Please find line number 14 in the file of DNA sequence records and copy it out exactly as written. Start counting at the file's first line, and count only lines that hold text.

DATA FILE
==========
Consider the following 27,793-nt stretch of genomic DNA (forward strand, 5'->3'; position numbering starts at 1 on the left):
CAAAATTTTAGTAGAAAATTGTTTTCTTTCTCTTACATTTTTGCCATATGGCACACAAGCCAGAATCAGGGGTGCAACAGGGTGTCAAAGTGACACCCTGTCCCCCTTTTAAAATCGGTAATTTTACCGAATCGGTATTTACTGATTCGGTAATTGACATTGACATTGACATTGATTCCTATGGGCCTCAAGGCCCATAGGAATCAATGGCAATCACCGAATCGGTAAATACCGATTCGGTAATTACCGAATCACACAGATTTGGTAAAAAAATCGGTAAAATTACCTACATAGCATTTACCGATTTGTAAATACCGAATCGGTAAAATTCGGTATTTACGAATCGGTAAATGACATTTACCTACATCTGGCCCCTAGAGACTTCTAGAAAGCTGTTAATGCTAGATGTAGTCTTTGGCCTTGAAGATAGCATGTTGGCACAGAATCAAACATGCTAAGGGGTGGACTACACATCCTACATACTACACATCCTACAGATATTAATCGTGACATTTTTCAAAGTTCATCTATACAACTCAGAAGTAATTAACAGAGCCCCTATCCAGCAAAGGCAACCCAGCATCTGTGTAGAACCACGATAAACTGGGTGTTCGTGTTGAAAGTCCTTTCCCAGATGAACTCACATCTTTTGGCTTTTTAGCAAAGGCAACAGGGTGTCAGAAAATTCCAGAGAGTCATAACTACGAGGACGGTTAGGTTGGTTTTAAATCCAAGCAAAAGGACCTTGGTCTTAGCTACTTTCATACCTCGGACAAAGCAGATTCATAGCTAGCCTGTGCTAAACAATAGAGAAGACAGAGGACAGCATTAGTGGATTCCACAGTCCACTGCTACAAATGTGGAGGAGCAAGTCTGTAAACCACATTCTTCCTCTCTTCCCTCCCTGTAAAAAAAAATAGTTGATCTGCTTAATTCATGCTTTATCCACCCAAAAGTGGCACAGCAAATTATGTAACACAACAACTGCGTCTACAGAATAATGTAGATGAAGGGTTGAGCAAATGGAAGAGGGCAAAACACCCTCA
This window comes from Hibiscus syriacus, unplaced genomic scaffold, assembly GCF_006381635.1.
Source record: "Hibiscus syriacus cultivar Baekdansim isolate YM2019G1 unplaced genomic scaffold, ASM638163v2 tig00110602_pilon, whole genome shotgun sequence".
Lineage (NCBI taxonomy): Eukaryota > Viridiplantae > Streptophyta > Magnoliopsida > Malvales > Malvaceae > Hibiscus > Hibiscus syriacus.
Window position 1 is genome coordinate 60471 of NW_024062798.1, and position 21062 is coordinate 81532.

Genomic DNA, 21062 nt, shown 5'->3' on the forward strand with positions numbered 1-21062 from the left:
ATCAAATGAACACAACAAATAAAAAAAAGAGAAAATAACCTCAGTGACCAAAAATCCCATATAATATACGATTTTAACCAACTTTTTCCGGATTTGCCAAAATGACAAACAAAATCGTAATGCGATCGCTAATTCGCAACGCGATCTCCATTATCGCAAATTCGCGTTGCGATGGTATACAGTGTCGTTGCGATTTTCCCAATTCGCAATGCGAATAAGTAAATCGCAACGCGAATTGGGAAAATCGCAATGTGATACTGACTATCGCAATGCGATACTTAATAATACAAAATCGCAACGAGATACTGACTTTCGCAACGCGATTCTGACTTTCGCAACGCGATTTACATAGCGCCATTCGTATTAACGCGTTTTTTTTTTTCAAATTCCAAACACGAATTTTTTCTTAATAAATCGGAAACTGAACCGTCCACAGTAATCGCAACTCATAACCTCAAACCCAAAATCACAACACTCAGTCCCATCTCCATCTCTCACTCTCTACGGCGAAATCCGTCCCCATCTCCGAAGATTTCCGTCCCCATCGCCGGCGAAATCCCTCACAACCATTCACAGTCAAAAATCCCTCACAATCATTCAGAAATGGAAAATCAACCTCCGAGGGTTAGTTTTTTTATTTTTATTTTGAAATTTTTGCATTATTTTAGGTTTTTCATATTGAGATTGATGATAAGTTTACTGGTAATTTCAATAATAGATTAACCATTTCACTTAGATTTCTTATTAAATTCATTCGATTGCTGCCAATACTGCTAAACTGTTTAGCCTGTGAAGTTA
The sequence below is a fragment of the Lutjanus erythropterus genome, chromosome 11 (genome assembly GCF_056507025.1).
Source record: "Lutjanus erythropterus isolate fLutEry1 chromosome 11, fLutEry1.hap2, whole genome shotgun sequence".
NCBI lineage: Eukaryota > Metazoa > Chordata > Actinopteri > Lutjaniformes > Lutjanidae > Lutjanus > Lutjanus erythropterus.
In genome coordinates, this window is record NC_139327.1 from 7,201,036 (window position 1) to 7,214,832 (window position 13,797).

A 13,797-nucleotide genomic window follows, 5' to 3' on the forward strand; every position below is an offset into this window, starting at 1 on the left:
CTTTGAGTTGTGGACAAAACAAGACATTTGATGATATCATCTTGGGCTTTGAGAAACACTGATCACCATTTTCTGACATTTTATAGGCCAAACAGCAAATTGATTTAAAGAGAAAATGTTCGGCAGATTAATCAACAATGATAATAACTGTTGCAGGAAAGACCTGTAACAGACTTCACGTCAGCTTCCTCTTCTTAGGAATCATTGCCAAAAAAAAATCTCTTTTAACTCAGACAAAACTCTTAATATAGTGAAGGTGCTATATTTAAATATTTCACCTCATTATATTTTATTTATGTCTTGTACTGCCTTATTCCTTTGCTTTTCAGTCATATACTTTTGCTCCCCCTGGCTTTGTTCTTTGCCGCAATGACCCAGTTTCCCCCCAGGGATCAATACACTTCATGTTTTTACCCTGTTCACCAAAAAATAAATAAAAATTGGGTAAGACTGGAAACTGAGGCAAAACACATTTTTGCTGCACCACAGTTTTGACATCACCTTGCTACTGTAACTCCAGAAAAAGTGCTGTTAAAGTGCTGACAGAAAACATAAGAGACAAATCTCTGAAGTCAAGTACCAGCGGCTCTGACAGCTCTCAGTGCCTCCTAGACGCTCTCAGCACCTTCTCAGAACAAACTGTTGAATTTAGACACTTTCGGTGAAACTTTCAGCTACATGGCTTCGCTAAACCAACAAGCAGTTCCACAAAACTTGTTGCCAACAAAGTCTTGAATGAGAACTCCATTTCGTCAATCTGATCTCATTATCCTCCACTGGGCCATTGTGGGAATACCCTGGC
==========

CTTTGAGTTGTGGACAAAACAAGACATTTGATGATATCATCTTGGGCTTTGAGAAACACTGATCACCATTTTCTGACATTTTATAGGCCAAACAGCAAATTGATTTAAAGAGAAAATGTTCGGCAGATTAATCAACAATGATAATAACTGTTGCAGGAAAGACCTGTAACAGACTTCACGTCAGCTTCCTCTTCTTAGGAATCATTGCCAAAAAAAAATCTCTTTTAACTCAGACAAAACTCTTAATATAGTGAAGGTGCTATATTTAAATATTTCACCTCATTATATTTTATTTATGTCTTGTACTGCCTTATTCCTTTGCTTTTCAGTCATATACTTTTGCTCCCCCTGGCTTTGTTCTTTGCCGCAATGACCCAGTTTCCCCCCAGGGATCAATACACTTCATGTTTTTACCCTGTTCACCAAAAAATAAATAAAAATTGGGTAAGACTGGAAACTGAGGCAAAACACATTTTTGCTGCACCACAGTTTTGACATCACCTTGCTACTGTAACTCCAGAAAAAGTGCTGTTAAAGTGCTGACAGAAAACATAAGAGACAAATCTCTGAAGTCAAGTACCAGCGGCTCTGACAGCTCTCAGTGCCTCCTAGACGCTCTCAGCACCTTCTCAGAACAAACTGTTGAATTTAGACACTTTCGGTGAAACTTTCAGCTACATGGCTTCGCTAAACCAACAAGCAGTTCCACAAAACTTGTTGCCAACAAAGTCTTGAATGAGAACTCCATTTCGTCAATCTGATCTCATTATCCTCCACTGGGCCATTGTGGGAATACCCTGGC